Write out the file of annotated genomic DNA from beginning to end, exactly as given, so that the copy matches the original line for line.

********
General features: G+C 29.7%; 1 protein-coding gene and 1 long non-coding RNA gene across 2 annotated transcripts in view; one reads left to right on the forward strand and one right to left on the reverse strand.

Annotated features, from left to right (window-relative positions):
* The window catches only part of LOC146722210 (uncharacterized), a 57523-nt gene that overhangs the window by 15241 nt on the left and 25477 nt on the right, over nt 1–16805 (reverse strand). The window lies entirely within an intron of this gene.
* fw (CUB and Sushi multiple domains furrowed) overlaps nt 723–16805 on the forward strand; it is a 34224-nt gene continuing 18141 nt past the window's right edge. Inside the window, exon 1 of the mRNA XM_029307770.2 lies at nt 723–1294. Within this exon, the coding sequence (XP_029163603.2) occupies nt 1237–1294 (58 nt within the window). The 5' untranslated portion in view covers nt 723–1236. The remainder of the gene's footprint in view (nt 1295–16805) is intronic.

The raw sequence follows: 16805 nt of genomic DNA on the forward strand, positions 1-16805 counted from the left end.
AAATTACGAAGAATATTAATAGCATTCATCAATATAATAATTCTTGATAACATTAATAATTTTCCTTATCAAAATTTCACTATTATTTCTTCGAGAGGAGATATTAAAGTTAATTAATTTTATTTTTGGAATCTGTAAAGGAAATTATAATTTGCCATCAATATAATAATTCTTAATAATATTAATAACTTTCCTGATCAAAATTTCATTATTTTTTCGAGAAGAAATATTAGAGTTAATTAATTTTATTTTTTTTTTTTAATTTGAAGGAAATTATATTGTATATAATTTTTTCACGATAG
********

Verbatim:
General features: G+C 29.7%; 1 protein-coding gene and 1 long non-coding RNA gene across 2 annotated transcripts in view; one reads left to right on the forward strand and one right to left on the reverse strand.

Annotated features, from left to right (window-relative positions):
* The window catches only part of LOC146722210 (uncharacterized), a 57523-nt gene that overhangs the window by 15241 nt on the left and 25477 nt on the right, over nt 1–16805 (reverse strand). The window lies entirely within an intron of this gene.
* fw (CUB and Sushi multiple domains furrowed) overlaps nt 723–16805 on the forward strand; it is a 34224-nt gene continuing 18141 nt past the window's right edge. Inside the window, exon 1 of the mRNA XM_029307770.2 lies at nt 723–1294. Within this exon, the coding sequence (XP_029163603.2) occupies nt 1237–1294 (58 nt within the window). The 5' untranslated portion in view covers nt 723–1236. The remainder of the gene's footprint in view (nt 1295–16805) is intronic.

The raw sequence follows: 16805 nt of genomic DNA on the forward strand, positions 1-16805 counted from the left end.
AAATTACGAAGAATATTAATAGCATTCATCAATATAATAATTCTTGATAACATTAATAATTTTCCTTATCAAAATTTCACTATTATTTCTTCGAGAGGAGATATTAAAGTTAATTAATTTTATTTTTGGAATCTGTAAAGGAAATTATAATTTGCCATCAATATAATAATTCTTAATAATATTAATAACTTTCCTGATCAAAATTTCATTATTTTTTCGAGAAGAAATATTAGAGTTAATTAATTTTATTTTTTTTTTTTAATTTGAAGGAAATTATATTGTATATAATTTTTTCACGATAG